Meanwhile, Apple was forced to watch while shares of Google soared to $800, as its own stock price continued to languish well below $500. Just months ago, Apple was at $700 a share and on its way to $800. Now Google may be the new Apple, writes Quartz's Simone Foxman. To add injury to insult, Apple lost a round in a court fight with activist investor David Einhorn, DealBook writes.

Thing Three: Regulators Play Ketchup: Well, that didn't take long. Warren Buffett and Brazil's 3G Capital last Thursday announced a plan to buy H J Heinz, and by Friday the Securities and Exchange Commission was investigating possible insider trading, and now the FBI is involved, looking for evidence of a crime. Somebody using a Goldman Sachs account in Switzerland made some flagrantly unusual, and unusually successful, options trades in Heinz just ahead of the deal announcement, so it would seem somebody had inside information. Reuters points out that this is not the first 3G Capital deal to get the insider-trading stinkeye, though 3G has not been accused of any wrongdoing.

Thing Four: Ask Not For Whom The Dell Tolls. It Tolls For Thee: Computer maker Dell, whose laptops make lovely conversation-starting TV-dinner trays, announced fairly terrible quarterly results last night. Trouble is, they weren't quite terrible enough to convince shareholders that Michael Dell's plan to take the company private is the best solution, writes the Wall Street Journal's Ben Worthen.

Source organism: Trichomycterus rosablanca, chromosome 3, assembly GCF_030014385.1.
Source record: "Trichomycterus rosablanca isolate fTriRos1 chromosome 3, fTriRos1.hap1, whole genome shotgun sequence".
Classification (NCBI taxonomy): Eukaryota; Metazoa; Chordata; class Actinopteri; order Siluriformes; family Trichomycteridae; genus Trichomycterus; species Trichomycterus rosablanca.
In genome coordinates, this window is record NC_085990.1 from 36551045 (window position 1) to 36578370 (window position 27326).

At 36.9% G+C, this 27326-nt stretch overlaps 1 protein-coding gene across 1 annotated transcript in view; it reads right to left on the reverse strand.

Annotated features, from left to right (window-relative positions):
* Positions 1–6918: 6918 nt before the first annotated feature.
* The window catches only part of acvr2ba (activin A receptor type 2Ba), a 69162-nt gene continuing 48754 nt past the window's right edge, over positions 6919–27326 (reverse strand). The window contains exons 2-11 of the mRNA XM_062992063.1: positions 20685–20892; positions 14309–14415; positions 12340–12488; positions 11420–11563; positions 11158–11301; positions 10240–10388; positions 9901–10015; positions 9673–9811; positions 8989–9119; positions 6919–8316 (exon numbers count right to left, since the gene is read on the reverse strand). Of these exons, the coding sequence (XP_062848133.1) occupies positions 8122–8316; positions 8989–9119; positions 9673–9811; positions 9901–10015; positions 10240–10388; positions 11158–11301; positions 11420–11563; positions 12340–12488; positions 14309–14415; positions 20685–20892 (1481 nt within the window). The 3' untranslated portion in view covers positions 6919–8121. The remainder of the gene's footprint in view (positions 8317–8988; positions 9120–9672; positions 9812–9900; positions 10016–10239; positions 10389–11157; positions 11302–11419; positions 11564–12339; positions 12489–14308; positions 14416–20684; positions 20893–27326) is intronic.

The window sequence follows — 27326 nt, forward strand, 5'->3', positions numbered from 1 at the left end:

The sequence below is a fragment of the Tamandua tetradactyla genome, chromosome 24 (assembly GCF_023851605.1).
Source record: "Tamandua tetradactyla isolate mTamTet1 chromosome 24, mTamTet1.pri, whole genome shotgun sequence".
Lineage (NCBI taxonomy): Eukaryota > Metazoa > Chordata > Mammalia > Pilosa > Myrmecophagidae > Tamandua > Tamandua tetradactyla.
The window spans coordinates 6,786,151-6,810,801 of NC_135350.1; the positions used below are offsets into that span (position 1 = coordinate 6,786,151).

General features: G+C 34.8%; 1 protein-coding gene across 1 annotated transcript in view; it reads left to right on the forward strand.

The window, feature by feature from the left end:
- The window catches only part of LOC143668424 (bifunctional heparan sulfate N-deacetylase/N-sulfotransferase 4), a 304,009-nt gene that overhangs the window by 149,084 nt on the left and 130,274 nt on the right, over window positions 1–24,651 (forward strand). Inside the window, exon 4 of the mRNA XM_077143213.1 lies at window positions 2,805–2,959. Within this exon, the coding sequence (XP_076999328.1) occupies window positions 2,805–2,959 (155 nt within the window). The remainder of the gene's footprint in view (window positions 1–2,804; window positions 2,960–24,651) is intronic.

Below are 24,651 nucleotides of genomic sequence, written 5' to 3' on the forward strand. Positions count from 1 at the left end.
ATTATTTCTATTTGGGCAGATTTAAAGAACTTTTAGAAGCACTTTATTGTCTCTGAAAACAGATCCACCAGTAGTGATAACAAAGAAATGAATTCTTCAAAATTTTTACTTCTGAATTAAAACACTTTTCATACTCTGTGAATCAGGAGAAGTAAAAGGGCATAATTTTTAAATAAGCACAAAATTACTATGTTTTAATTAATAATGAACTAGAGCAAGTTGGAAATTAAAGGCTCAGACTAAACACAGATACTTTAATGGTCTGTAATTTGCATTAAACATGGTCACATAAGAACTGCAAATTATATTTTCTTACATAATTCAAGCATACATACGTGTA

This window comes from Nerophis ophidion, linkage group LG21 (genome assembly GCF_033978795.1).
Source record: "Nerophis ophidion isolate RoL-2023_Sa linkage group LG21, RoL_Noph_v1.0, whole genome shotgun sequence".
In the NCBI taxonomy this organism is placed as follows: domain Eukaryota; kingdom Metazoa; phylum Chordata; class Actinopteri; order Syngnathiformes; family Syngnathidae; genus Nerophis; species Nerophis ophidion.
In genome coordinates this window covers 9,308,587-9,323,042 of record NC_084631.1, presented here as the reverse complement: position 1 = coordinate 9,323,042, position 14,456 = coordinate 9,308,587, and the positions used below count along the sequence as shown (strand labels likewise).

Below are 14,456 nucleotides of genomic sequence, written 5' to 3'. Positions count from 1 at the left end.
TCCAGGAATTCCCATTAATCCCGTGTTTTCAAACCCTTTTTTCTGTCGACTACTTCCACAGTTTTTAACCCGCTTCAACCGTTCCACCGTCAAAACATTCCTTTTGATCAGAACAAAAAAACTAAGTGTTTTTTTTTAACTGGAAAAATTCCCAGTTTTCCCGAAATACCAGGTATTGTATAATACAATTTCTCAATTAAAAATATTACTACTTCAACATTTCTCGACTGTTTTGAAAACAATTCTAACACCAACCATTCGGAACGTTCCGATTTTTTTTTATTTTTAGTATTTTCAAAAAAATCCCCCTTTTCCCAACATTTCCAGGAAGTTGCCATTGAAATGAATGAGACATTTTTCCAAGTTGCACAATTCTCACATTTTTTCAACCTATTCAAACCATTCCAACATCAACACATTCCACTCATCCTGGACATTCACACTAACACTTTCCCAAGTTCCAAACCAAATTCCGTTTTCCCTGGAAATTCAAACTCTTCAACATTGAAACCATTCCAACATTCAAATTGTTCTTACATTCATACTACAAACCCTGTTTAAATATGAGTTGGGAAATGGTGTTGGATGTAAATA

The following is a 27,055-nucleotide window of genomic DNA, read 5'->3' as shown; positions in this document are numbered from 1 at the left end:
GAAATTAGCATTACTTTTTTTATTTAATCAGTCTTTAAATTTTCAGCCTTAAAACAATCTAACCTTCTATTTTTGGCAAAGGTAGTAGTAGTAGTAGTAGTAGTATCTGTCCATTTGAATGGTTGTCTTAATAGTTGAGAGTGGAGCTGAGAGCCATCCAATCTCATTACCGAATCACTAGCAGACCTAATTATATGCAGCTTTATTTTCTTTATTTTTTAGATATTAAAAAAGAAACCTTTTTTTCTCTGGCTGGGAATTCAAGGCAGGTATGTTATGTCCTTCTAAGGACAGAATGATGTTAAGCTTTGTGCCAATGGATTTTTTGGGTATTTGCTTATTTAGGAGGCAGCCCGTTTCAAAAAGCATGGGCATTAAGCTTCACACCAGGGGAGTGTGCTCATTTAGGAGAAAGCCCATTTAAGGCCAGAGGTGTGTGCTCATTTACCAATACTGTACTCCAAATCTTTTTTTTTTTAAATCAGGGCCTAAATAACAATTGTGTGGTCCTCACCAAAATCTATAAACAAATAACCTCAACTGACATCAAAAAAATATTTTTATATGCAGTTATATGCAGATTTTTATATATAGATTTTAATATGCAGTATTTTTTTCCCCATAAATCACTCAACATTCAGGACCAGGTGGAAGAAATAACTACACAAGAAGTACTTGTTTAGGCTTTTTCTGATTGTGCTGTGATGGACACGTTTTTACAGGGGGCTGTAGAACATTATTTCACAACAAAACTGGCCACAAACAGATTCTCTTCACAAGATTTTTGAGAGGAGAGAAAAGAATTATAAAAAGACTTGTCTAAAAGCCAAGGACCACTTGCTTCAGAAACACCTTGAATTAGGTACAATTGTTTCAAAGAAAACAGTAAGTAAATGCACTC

Thing Five: JPMorgan Faces Another Whale Grilling: A Senate panel headed by Carl Levin (D-Mich.) is considering holding public hearings on JPMorgan Chase's "London Whale" losses, the Wall Street Journal writes. This "could prove embarrassing for JPMorgan and [CEO Jamie] Dimon," the WSJ writes, as this panel will probably be a lot tougher on Dimon & Co. than the Senate Banking Committee was last year (although last year's panel did not yet include bankers' nightmare Elizabeth Warren, seen here tearing bankers a new one).

Thing Six: Digital Windfall: A health-industry shift to digital health records, part of the 2009 economic-stimulus plan, has proven to be a huge boon to the companies that provide digital health records, writes the New York Times. Patients and health providers? Not so much just yet.

Thing Seven: Whenever We Needed Money, We'd Rob The Airport: In just five minutes, and without firing a shot, gangsters stole $50 million in diamonds from a passenger airplane waiting to take off from a runway in Brussels, the New York Times writes. No word on whether "Stacks" forgot to get rid of the van.

Thing Seven And One Half: Happy 221st Birthday: On this day in 1792 George Washington signed the Postal Service Act establishing the U.S. Postal Service. Two-hundred and twenty-one years later, it is DOOMED.

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Calendar Du Jour:

Economic Data:

8:30 a.m. ET: Housing Starts for January

8:30 a.m. ET: Producer Price Index for January

2:00 p.m. ET: Federal Open Market Committee meeting minutes

Corporate Earnings:

Not much.

Heard On The Tweets:

-- Calendar and Tweets rounded up by Alexis Kleinman

And you can follow us on Twitter, too, if you want, no pressure: @AlexisKleinman and @MarkGongloff